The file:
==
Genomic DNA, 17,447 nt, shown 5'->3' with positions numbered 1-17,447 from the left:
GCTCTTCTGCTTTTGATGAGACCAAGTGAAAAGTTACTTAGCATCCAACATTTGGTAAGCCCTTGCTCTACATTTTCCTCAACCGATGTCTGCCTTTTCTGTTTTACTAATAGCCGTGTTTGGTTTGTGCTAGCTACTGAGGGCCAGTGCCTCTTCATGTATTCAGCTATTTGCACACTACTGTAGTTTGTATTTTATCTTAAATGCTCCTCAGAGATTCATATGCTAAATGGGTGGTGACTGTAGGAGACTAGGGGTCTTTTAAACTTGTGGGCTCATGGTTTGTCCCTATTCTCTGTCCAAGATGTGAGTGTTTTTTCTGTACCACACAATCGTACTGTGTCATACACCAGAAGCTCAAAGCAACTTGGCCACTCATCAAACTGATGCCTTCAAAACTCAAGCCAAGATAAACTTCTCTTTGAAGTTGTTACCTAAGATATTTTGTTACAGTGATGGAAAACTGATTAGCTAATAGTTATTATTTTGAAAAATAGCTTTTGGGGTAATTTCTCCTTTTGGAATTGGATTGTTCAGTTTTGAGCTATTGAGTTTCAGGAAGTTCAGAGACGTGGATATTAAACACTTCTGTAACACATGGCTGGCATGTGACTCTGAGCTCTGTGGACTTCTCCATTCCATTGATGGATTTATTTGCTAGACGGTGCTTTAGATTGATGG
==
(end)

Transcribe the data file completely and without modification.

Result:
Genomic DNA, 17,447 nt, shown 5'->3' with positions numbered 1-17,447 from the left:
GCTCTTCTGCTTTTGATGAGACCAAGTGAAAAGTTACTTAGCATCCAACATTTGGTAAGCCCTTGCTCTACATTTTCCTCAACCGATGTCTGCCTTTTCTGTTTTACTAATAGCCGTGTTTGGTTTGTGCTAGCTACTGAGGGCCAGTGCCTCTTCATGTATTCAGCTATTTGCACACTACTGTAGTTTGTATTTTATCTTAAATGCTCCTCAGAGATTCATATGCTAAATGGGTGGTGACTGTAGGAGACTAGGGGTCTTTTAAACTTGTGGGCTCATGGTTTGTCCCTATTCTCTGTCCAAGATGTGAGTGTTTTTTCTGTACCACACAATCGTACTGTGTCATACACCAGAAGCTCAAAGCAACTTGGCCACTCATCAAACTGATGCCTTCAAAACTCAAGCCAAGATAAACTTCTCTTTGAAGTTGTTACCTAAGATATTTTGTTACAGTGATGGAAAACTGATTAGCTAATAGTTATTATTTTGAAAAATAGCTTTTGGGGTAATTTCTCCTTTTGGAATTGGATTGTTCAGTTTTGAGCTATTGAGTTTCAGGAAGTTCAGAGACGTGGATATTAAACACTTCTGTAACACATGGCTGGCATGTGACTCTGAGCTCTGTGGACTTCTCCATTCCATTGATGGATTTATTTGCTAGACGGTGCTTTAGATTGATGG